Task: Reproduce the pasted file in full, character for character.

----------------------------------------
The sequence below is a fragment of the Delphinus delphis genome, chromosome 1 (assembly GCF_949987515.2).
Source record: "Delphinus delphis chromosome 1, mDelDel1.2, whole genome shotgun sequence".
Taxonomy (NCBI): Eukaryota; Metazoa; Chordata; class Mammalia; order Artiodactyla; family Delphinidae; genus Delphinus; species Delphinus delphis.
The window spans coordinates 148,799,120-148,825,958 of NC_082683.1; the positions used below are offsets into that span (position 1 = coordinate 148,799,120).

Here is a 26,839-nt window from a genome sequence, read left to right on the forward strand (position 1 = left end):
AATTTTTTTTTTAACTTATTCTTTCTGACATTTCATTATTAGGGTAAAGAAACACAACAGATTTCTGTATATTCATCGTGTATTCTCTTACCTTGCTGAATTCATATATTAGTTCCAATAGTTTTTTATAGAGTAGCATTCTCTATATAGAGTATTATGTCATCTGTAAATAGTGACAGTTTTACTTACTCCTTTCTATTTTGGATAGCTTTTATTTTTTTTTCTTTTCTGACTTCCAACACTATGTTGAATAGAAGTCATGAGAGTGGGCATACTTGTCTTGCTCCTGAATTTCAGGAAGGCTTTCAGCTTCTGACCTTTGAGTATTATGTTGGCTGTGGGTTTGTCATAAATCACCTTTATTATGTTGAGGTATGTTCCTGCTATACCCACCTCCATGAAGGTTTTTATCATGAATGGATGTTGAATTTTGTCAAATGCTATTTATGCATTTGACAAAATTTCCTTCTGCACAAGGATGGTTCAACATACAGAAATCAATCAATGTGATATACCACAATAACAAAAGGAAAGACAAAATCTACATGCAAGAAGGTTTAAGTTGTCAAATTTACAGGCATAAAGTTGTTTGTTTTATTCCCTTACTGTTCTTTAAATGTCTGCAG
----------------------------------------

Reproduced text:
The sequence below is a fragment of the Delphinus delphis genome, chromosome 1 (assembly GCF_949987515.2).
Source record: "Delphinus delphis chromosome 1, mDelDel1.2, whole genome shotgun sequence".
Taxonomy (NCBI): Eukaryota; Metazoa; Chordata; class Mammalia; order Artiodactyla; family Delphinidae; genus Delphinus; species Delphinus delphis.
The window spans coordinates 148,799,120-148,825,958 of NC_082683.1; the positions used below are offsets into that span (position 1 = coordinate 148,799,120).

Here is a 26,839-nt window from a genome sequence, read left to right on the forward strand (position 1 = left end):
AATTTTTTTTTTAACTTATTCTTTCTGACATTTCATTATTAGGGTAAAGAAACACAACAGATTTCTGTATATTCATCGTGTATTCTCTTACCTTGCTGAATTCATATATTAGTTCCAATAGTTTTTTATAGAGTAGCATTCTCTATATAGAGTATTATGTCATCTGTAAATAGTGACAGTTTTACTTACTCCTTTCTATTTTGGATAGCTTTTATTTTTTTTTCTTTTCTGACTTCCAACACTATGTTGAATAGAAGTCATGAGAGTGGGCATACTTGTCTTGCTCCTGAATTTCAGGAAGGCTTTCAGCTTCTGACCTTTGAGTATTATGTTGGCTGTGGGTTTGTCATAAATCACCTTTATTATGTTGAGGTATGTTCCTGCTATACCCACCTCCATGAAGGTTTTTATCATGAATGGATGTTGAATTTTGTCAAATGCTATTTATGCATTTGACAAAATTTCCTTCTGCACAAGGATGGTTCAACATACAGAAATCAATCAATGTGATATACCACAATAACAAAAGGAAAGACAAAATCTACATGCAAGAAGGTTTAAGTTGTCAAATTTACAGGCATAAAGTTGTTTGTTTTATTCCCTTACTGTTCTTTAAATGTCTGCAG